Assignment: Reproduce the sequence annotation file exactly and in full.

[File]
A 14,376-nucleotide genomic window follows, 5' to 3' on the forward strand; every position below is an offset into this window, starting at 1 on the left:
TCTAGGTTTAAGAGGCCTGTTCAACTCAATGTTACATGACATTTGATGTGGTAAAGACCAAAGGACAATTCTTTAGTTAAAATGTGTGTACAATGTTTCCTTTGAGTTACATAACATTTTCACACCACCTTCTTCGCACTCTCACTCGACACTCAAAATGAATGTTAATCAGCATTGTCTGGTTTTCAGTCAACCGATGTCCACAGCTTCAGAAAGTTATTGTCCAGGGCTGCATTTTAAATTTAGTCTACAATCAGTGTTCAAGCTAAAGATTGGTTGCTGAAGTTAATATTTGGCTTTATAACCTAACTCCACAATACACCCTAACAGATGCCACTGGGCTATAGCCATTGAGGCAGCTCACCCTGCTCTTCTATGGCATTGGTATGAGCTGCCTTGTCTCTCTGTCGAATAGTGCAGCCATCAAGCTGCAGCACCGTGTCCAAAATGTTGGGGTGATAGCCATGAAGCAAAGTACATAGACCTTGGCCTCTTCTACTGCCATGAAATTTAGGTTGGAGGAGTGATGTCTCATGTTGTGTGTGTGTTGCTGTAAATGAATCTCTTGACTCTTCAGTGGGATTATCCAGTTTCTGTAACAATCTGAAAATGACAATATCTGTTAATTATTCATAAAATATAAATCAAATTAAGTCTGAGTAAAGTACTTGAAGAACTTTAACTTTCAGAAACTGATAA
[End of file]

A 14,376-nucleotide genomic window follows, 5' to 3' on the forward strand; every position below is an offset into this window, starting at 1 on the left:
TCTAGGTTTAAGAGGCCTGTTCAACTCAATGTTACATGACATTTGATGTGGTAAAGACCAAAGGACAATTCTTTAGTTAAAATGTGTGTACAATGTTTCCTTTGAGTTACATAACATTTTCACACCACCTTCTTCGCACTCTCACTCGACACTCAAAATGAATGTTAATCAGCATTGTCTGGTTTTCAGTCAACCGATGTCCACAGCTTCAGAAAGTTATTGTCCAGGGCTGCATTTTAAATTTAGTCTACAATCAGTGTTCAAGCTAAAGATTGGTTGCTGAAGTTAATATTTGGCTTTATAACCTAACTCCACAATACACCCTAACAGATGCCACTGGGCTATAGCCATTGAGGCAGCTCACCCTGCTCTTCTATGGCATTGGTATGAGCTGCCTTGTCTCTCTGTCGAATAGTGCAGCCATCAAGCTGCAGCACCGTGTCCAAAATGTTGGGGTGATAGCCATGAAGCAAAGTACATAGACCTTGGCCTCTTCTACTGCCATGAAATTTAGGTTGGAGGAGTGATGTCTCATGTTGTGTGTGTGTTGCTGTAAATGAATCTCTTGACTCTTCAGTGGGATTATCCAGTTTCTGTAACAATCTGAAAATGACAATATCTGTTAATTATTCATAAAATATAAATCAAATTAAGTCTGAGTAAAGTACTTGAAGAACTTTAACTTTCAGAAACTGATAA